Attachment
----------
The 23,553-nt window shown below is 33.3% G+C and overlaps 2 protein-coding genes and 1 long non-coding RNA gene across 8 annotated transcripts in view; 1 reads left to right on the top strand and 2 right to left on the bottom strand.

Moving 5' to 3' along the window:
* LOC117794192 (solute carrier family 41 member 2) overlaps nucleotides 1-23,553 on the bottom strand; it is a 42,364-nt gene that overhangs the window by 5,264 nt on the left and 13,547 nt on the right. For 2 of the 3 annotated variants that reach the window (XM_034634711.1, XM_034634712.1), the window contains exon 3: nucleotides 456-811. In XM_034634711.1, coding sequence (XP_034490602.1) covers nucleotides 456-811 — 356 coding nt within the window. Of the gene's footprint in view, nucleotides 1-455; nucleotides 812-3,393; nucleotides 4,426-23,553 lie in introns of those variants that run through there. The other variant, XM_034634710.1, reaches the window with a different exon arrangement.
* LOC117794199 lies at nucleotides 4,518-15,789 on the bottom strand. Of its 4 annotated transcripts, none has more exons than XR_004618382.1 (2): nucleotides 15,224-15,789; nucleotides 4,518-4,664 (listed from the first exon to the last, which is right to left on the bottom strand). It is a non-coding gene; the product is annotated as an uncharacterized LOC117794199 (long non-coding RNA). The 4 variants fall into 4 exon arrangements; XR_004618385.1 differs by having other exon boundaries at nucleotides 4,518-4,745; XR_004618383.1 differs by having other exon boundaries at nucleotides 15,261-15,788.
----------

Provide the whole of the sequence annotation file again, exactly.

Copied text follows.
The 23,553-nt window shown below is 33.3% G+C and overlaps 2 protein-coding genes and 1 long non-coding RNA gene across 8 annotated transcripts in view; 1 reads left to right on the top strand and 2 right to left on the bottom strand.

Moving 5' to 3' along the window:
* LOC117794192 (solute carrier family 41 member 2) overlaps nucleotides 1-23,553 on the bottom strand; it is a 42,364-nt gene that overhangs the window by 5,264 nt on the left and 13,547 nt on the right. For 2 of the 3 annotated variants that reach the window (XM_034634711.1, XM_034634712.1), the window contains exon 3: nucleotides 456-811. In XM_034634711.1, coding sequence (XP_034490602.1) covers nucleotides 456-811 — 356 coding nt within the window. Of the gene's footprint in view, nucleotides 1-455; nucleotides 812-3,393; nucleotides 4,426-23,553 lie in introns of those variants that run through there. The other variant, XM_034634710.1, reaches the window with a different exon arrangement.
* LOC117794199 lies at nucleotides 4,518-15,789 on the bottom strand. Of its 4 annotated transcripts, none has more exons than XR_004618382.1 (2): nucleotides 15,224-15,789; nucleotides 4,518-4,664 (listed from the first exon to the last, which is right to left on the bottom strand). It is a non-coding gene; the product is annotated as an uncharacterized LOC117794199 (long non-coding RNA). The 4 variants fall into 4 exon arrangements; XR_004618385.1 differs by having other exon boundaries at nucleotides 4,518-4,745; XR_004618383.1 differs by having other exon boundaries at nucleotides 15,261-15,788.